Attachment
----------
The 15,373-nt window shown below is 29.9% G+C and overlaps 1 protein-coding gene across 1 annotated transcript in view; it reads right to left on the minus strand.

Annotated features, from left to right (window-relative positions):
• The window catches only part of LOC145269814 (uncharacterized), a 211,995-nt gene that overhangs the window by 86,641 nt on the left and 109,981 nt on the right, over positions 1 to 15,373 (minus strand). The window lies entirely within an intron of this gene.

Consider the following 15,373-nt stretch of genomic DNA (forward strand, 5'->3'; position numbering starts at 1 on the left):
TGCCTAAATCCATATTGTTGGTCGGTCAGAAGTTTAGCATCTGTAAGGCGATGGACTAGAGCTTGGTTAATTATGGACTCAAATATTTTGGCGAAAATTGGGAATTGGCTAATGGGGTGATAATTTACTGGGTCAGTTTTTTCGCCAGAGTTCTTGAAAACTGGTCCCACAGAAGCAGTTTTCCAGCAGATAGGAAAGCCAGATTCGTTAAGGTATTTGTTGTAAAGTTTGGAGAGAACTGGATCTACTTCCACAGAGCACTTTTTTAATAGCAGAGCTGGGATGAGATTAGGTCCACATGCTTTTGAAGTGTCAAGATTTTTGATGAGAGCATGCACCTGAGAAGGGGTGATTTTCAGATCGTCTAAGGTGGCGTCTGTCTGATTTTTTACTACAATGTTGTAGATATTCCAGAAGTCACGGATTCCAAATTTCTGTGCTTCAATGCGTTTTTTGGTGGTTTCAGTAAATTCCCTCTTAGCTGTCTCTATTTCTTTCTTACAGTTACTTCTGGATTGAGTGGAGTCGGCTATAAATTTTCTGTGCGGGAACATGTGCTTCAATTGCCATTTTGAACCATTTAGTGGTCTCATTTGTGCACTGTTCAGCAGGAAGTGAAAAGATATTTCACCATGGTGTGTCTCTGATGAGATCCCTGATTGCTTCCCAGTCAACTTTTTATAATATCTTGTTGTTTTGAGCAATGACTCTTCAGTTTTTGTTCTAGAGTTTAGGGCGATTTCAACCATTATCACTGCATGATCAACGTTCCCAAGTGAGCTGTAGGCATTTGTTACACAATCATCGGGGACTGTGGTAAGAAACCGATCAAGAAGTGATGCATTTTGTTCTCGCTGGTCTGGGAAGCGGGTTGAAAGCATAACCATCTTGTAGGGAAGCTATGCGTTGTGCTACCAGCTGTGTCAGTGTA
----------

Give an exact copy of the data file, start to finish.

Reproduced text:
The 15,373-nt window shown below is 29.9% G+C and overlaps 1 protein-coding gene across 1 annotated transcript in view; it reads right to left on the minus strand.

Annotated features, from left to right (window-relative positions):
• The window catches only part of LOC145269814 (uncharacterized), a 211,995-nt gene that overhangs the window by 86,641 nt on the left and 109,981 nt on the right, over positions 1 to 15,373 (minus strand). The window lies entirely within an intron of this gene.

Consider the following 15,373-nt stretch of genomic DNA (forward strand, 5'->3'; position numbering starts at 1 on the left):
TGCCTAAATCCATATTGTTGGTCGGTCAGAAGTTTAGCATCTGTAAGGCGATGGACTAGAGCTTGGTTAATTATGGACTCAAATATTTTGGCGAAAATTGGGAATTGGCTAATGGGGTGATAATTTACTGGGTCAGTTTTTTCGCCAGAGTTCTTGAAAACTGGTCCCACAGAAGCAGTTTTCCAGCAGATAGGAAAGCCAGATTCGTTAAGGTATTTGTTGTAAAGTTTGGAGAGAACTGGATCTACTTCCACAGAGCACTTTTTTAATAGCAGAGCTGGGATGAGATTAGGTCCACATGCTTTTGAAGTGTCAAGATTTTTGATGAGAGCATGCACCTGAGAAGGGGTGATTTTCAGATCGTCTAAGGTGGCGTCTGTCTGATTTTTTACTACAATGTTGTAGATATTCCAGAAGTCACGGATTCCAAATTTCTGTGCTTCAATGCGTTTTTTGGTGGTTTCAGTAAATTCCCTCTTAGCTGTCTCTATTTCTTTCTTACAGTTACTTCTGGATTGAGTGGAGTCGGCTATAAATTTTCTGTGCGGGAACATGTGCTTCAATTGCCATTTTGAACCATTTAGTGGTCTCATTTGTGCACTGTTCAGCAGGAAGTGAAAAGATATTTCACCATGGTGTGTCTCTGATGAGATCCCTGATTGCTTCCCAGTCAACTTTTTATAATATCTTGTTGTTTTGAGCAATGACTCTTCAGTTTTTGTTCTAGAGTTTAGGGCGATTTCAACCATTATCACTGCATGATCAACGTTCCCAAGTGAGCTGTAGGCATTTGTTACACAATCATCGGGGACTGTGGTAAGAAACCGATCAAGAAGTGATGCATTTTGTTCTCGCTGGTCTGGGAAGCGGGTTGAAAGCATAACCATCTTGTAGGGAAGCTATGCGTTGTGCTACCAGCTGTGTCAGTGTA